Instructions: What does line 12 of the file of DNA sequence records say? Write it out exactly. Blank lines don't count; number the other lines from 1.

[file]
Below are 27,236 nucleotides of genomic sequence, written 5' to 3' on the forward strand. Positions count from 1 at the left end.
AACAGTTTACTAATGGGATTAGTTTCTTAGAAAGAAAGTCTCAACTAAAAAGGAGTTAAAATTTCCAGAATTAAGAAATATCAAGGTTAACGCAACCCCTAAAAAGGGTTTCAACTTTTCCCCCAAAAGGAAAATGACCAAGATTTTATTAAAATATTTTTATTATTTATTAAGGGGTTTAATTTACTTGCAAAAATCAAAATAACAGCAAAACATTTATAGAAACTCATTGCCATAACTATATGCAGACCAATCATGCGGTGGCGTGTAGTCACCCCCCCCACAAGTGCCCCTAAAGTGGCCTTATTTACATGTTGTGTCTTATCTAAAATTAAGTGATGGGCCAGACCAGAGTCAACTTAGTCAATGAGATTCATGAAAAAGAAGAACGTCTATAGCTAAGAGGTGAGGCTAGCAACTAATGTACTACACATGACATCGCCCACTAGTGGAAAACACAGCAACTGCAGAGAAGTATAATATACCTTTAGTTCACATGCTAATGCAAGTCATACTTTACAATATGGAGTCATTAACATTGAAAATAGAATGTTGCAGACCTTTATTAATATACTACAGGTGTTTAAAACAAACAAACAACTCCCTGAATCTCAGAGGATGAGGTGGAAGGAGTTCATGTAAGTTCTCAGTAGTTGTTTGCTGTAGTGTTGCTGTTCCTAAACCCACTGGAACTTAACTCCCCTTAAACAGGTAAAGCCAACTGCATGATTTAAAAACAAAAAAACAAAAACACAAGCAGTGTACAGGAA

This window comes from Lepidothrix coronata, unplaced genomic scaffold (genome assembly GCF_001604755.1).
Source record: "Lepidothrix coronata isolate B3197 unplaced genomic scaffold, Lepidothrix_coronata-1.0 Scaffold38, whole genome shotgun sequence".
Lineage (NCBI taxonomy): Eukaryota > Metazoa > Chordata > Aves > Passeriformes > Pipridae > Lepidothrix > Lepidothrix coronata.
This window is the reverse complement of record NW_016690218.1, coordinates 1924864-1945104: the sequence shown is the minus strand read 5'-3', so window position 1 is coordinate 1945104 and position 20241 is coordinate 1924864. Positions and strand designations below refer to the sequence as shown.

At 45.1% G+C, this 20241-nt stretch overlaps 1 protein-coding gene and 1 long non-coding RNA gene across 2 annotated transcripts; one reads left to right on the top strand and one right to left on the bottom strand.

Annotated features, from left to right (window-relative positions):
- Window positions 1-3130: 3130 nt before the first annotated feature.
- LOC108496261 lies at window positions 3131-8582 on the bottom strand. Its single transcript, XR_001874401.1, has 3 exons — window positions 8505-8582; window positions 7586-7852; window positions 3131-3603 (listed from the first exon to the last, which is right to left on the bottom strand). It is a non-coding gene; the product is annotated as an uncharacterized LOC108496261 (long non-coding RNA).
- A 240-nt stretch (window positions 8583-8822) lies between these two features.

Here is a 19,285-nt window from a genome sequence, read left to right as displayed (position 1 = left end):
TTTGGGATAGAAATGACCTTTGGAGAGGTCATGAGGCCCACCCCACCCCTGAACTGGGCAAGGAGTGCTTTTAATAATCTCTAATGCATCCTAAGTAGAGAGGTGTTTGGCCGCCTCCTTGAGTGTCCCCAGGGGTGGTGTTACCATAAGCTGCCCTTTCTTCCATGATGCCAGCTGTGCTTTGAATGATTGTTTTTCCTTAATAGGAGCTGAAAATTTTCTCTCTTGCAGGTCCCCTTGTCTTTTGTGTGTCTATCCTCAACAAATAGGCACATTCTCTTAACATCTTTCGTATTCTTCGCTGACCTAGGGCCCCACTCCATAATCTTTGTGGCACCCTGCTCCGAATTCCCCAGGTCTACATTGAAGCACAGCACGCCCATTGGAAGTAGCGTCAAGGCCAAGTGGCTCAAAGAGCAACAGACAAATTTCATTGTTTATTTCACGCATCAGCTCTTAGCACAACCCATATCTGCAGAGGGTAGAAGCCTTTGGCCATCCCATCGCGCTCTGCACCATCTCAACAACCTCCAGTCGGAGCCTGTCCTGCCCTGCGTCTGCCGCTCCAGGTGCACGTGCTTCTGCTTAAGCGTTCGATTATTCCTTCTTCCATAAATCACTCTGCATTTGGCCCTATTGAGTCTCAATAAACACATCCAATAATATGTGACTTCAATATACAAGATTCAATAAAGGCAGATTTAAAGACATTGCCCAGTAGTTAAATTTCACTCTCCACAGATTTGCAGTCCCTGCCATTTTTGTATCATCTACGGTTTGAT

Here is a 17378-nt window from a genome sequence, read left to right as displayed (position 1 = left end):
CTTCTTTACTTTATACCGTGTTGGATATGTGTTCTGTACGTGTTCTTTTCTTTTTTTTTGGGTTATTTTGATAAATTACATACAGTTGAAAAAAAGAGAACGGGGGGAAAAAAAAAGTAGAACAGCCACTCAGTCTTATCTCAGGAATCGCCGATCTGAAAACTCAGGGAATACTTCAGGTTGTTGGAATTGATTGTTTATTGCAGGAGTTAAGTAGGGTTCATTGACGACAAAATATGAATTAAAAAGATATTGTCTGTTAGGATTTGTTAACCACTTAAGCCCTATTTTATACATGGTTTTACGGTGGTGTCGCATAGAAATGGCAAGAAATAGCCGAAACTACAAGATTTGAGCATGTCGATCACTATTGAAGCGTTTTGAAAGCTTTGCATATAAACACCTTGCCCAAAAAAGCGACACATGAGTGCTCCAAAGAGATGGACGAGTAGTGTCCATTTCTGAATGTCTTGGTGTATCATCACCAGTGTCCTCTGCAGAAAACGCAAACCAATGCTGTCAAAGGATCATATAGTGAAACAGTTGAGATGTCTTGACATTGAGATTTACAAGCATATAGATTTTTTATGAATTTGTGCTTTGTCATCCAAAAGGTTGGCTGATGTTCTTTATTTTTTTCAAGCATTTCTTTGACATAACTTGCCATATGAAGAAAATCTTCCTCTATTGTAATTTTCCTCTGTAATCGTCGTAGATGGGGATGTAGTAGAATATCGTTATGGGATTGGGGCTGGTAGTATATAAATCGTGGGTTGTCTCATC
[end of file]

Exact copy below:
Here is a 19,285-nt window from a genome sequence, read left to right as displayed (position 1 = left end):